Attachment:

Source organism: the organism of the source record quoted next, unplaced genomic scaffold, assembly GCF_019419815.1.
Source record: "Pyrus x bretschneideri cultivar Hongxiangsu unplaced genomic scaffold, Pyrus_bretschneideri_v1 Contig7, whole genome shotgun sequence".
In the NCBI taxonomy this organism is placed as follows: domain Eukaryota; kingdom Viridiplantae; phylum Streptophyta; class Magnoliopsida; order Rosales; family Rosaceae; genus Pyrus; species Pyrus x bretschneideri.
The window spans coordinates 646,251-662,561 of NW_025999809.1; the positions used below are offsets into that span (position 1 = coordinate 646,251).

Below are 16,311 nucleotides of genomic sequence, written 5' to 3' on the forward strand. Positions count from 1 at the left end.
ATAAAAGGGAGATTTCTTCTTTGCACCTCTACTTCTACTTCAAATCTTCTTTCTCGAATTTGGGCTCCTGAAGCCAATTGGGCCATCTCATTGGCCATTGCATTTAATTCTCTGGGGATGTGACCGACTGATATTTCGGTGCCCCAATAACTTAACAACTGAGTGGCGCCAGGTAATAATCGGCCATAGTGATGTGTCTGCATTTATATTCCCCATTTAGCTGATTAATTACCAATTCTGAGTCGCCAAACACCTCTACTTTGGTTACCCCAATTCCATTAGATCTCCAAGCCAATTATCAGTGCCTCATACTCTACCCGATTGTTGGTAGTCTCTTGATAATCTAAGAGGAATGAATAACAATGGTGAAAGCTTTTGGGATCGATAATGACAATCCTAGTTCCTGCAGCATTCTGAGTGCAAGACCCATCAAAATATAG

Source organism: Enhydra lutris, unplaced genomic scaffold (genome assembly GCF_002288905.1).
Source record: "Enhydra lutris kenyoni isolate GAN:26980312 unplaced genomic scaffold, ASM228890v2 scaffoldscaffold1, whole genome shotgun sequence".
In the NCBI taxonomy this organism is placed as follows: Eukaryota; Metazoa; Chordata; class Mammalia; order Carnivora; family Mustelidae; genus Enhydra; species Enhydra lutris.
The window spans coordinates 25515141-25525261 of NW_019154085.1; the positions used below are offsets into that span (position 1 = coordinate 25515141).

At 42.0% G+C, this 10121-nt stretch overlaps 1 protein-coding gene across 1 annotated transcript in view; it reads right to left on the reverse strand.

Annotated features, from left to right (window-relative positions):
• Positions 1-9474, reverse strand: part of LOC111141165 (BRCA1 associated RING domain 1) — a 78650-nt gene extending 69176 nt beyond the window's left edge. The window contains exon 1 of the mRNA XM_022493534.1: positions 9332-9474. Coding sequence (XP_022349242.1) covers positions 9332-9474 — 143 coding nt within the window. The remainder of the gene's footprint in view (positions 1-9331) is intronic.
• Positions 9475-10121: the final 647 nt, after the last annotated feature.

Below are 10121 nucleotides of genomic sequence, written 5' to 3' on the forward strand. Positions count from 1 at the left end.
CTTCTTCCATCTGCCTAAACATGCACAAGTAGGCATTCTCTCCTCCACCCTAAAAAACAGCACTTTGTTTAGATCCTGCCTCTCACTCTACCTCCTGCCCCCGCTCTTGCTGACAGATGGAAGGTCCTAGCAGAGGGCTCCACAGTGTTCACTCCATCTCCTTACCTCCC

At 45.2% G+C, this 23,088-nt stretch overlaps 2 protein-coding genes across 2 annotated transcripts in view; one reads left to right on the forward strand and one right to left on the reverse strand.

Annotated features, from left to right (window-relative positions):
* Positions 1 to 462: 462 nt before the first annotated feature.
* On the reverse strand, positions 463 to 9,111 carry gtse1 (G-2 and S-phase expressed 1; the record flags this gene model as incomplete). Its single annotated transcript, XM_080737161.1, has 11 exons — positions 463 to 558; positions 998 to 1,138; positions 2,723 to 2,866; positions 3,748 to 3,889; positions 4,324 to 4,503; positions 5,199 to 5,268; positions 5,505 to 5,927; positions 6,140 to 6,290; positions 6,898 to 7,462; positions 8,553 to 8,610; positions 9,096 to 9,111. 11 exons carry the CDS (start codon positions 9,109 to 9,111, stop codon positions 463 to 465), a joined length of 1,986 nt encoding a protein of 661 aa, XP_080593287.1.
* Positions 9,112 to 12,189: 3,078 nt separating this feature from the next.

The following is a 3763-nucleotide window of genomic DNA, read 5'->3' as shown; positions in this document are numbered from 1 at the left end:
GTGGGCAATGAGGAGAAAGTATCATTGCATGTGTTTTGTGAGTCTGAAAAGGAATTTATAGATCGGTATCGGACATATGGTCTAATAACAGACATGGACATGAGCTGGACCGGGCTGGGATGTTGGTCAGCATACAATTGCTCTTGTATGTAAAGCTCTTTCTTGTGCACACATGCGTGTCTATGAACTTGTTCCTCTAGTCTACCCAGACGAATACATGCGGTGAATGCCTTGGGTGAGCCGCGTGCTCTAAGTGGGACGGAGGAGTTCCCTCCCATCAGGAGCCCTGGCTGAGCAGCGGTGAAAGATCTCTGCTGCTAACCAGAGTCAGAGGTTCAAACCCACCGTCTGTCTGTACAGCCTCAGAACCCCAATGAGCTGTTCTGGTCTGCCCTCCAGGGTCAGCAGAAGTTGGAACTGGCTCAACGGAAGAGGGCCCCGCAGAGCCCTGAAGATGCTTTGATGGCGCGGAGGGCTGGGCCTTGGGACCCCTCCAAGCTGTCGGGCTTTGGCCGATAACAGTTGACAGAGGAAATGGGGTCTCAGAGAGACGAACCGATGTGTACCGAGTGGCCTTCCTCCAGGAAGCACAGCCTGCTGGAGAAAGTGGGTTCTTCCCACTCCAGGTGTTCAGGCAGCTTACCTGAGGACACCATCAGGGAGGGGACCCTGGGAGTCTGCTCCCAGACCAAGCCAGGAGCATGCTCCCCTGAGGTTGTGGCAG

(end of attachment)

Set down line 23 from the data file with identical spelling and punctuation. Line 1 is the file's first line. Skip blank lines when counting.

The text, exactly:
GTGGGCAATGAGGAGAAAGTATCATTGCATGTGTTTTGTGAGTCTGAAAAGGAATTTATAGATCGGTATCGGACATATGGTCTAATAACAGACATGGACATGAGCTGGACCGGGCTGGGATGTTGGTCAGCATACAATTGCTCTTGTATGTAAAGCTCTTTCTTGTGCACACATGCGTGTCTATGAACTTGTTCCTCTAGTCTACCCAGACGAATACATGCGGTGAATGCCTTGGGTGAGCCGCGTGCTCTAAGTGGGACGGAGGAGTTCCCTCCCATCAGGAGCCCTGGCTGAGCAGCGGTGAAAGATCTCTGCTGCTAACCAGAGTCAGAGGTTCAAACCCACCGTCTGTCTGTACAGCCTCAGAACCCCAATGAGCTGTTCTGGTCTGCCCTCCAGGGTCAGCAGAAGTTGGAACTGGCTCAACGGAAGAGGGCCCCGCAGAGCCCTGAAGATGCTTTGATGGCGCGGAGGGCTGGGCCTTGGGACCCCTCCAAGCTGTCGGGCTTTGGCCGATAACAGTTGACAGAGGAAATGGGGTCTCAGAGAGACGAACCGATGTGTACCGAGTGGCCTTCCTCCAGGAAGCACAGCCTGCTGGAGAAAGTGGGTTCTTCCCACTCCAGGTGTTCAGGCAGCTTACCTGAGGACACCATCAGGGAGGGGACCCTGGGAGTCTGCTCCCAGACCAAGCCAGGAGCATGCTCCCCTGAGGTTGTGGCAG